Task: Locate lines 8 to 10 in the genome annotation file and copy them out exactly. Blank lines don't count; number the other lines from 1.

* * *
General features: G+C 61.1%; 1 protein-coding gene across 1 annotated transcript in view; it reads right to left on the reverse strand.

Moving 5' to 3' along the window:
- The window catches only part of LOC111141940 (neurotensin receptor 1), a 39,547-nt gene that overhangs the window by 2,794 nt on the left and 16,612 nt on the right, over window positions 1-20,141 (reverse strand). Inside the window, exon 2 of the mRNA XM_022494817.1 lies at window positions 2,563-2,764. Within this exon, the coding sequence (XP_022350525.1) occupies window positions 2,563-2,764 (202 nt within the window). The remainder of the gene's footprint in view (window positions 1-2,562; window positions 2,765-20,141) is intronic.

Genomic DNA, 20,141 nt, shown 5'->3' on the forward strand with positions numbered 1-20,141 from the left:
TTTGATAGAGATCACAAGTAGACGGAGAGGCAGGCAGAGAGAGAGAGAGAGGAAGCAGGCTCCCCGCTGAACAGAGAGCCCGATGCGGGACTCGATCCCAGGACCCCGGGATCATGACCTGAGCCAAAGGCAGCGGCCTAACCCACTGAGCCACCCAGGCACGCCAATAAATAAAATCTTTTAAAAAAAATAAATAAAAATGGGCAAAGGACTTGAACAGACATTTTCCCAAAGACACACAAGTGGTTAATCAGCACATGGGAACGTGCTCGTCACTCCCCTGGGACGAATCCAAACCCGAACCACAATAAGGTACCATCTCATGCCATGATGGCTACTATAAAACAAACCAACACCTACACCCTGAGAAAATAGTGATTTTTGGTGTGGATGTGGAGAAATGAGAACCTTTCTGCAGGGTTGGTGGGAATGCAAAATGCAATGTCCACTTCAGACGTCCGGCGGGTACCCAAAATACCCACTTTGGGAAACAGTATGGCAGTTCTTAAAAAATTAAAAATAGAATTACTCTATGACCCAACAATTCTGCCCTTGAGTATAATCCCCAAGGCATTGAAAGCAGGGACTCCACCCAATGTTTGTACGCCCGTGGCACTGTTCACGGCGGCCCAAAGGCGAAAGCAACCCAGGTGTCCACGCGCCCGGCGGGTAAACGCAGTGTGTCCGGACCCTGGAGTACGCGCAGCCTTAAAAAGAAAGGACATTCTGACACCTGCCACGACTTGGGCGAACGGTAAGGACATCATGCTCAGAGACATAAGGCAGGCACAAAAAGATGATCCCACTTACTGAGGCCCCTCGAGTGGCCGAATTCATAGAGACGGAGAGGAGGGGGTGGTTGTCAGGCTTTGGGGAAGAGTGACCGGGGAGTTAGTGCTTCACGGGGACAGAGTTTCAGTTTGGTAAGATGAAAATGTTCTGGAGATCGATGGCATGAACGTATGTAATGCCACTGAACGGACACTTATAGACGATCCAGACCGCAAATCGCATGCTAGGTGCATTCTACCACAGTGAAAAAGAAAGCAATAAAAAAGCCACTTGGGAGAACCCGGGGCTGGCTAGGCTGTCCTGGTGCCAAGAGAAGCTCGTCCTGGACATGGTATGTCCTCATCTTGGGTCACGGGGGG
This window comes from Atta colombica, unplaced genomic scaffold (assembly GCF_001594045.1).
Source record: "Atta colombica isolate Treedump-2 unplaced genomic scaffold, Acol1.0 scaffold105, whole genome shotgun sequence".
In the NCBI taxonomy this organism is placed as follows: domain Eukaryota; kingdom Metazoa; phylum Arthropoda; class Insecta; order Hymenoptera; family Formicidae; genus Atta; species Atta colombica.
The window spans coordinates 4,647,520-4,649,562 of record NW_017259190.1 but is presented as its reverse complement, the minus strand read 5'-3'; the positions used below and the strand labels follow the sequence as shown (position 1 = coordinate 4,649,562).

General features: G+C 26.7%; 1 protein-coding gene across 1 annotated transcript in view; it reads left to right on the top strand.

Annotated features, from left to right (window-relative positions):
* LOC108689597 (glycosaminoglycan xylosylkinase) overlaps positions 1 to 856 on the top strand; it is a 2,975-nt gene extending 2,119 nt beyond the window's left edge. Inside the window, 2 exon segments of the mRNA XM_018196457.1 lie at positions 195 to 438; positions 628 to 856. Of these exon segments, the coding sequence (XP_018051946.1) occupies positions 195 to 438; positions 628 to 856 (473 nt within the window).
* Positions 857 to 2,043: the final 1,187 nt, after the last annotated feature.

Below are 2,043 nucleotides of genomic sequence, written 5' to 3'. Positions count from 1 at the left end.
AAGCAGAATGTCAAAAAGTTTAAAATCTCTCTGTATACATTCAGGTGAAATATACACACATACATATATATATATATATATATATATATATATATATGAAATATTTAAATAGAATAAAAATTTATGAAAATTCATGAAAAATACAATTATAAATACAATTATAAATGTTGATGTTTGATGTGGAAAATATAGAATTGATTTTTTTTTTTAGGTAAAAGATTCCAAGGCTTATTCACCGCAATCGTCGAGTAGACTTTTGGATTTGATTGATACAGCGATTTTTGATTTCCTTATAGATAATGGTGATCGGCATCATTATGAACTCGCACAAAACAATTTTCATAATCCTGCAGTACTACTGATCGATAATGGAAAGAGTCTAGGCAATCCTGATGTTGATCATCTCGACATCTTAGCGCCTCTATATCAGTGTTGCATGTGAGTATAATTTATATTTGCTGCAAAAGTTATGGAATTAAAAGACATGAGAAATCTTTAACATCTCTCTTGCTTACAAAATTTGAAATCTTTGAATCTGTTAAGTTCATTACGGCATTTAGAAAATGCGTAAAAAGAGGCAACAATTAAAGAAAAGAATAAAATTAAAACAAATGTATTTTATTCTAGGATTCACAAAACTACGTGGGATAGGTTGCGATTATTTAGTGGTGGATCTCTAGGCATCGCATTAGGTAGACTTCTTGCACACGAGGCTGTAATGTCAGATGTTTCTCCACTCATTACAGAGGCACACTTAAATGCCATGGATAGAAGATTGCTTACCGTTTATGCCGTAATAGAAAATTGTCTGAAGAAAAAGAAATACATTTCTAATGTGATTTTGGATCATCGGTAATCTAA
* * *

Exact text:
In the NCBI taxonomy this organism is placed as follows: domain Eukaryota; kingdom Metazoa; phylum Arthropoda; class Insecta; order Hymenoptera; family Formicidae; genus Atta; species Atta colombica.
The window spans coordinates 4,647,520-4,649,562 of record NW_017259190.1 but is presented as its reverse complement, the minus strand read 5'-3'; the positions used below and the strand labels follow the sequence as shown (position 1 = coordinate 4,649,562).

General features: G+C 26.7%; 1 protein-coding gene across 1 annotated transcript in view; it reads left to right on the top strand.